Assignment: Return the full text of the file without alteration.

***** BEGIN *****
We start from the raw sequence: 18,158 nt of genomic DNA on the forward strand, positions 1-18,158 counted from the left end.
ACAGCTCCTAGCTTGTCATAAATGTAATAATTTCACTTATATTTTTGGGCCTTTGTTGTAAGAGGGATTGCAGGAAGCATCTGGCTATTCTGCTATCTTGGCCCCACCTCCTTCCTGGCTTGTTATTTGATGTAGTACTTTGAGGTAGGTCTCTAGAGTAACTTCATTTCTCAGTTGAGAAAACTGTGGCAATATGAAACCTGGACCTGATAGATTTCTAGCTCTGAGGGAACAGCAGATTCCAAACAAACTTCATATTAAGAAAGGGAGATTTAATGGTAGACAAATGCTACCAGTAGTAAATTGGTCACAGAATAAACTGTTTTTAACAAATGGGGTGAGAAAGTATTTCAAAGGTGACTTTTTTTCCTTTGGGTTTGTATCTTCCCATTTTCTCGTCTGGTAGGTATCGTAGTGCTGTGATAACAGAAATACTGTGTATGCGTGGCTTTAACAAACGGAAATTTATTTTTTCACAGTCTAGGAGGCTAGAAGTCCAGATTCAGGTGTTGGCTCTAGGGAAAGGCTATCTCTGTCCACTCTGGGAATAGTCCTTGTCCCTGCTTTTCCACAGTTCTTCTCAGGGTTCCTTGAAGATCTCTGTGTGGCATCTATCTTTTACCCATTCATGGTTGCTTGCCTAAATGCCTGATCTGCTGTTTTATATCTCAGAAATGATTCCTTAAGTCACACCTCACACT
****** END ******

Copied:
We start from the raw sequence: 18,158 nt of genomic DNA on the forward strand, positions 1-18,158 counted from the left end.
ACAGCTCCTAGCTTGTCATAAATGTAATAATTTCACTTATATTTTTGGGCCTTTGTTGTAAGAGGGATTGCAGGAAGCATCTGGCTATTCTGCTATCTTGGCCCCACCTCCTTCCTGGCTTGTTATTTGATGTAGTACTTTGAGGTAGGTCTCTAGAGTAACTTCATTTCTCAGTTGAGAAAACTGTGGCAATATGAAACCTGGACCTGATAGATTTCTAGCTCTGAGGGAACAGCAGATTCCAAACAAACTTCATATTAAGAAAGGGAGATTTAATGGTAGACAAATGCTACCAGTAGTAAATTGGTCACAGAATAAACTGTTTTTAACAAATGGGGTGAGAAAGTATTTCAAAGGTGACTTTTTTTCCTTTGGGTTTGTATCTTCCCATTTTCTCGTCTGGTAGGTATCGTAGTGCTGTGATAACAGAAATACTGTGTATGCGTGGCTTTAACAAACGGAAATTTATTTTTTCACAGTCTAGGAGGCTAGAAGTCCAGATTCAGGTGTTGGCTCTAGGGAAAGGCTATCTCTGTCCACTCTGGGAATAGTCCTTGTCCCTGCTTTTCCACAGTTCTTCTCAGGGTTCCTTGAAGATCTCTGTGTGGCATCTATCTTTTACCCATTCATGGTTGCTTGCCTAAATGCCTGATCTGCTGTTTTATATCTCAGAAATGATTCCTTAAGTCACACCTCACACT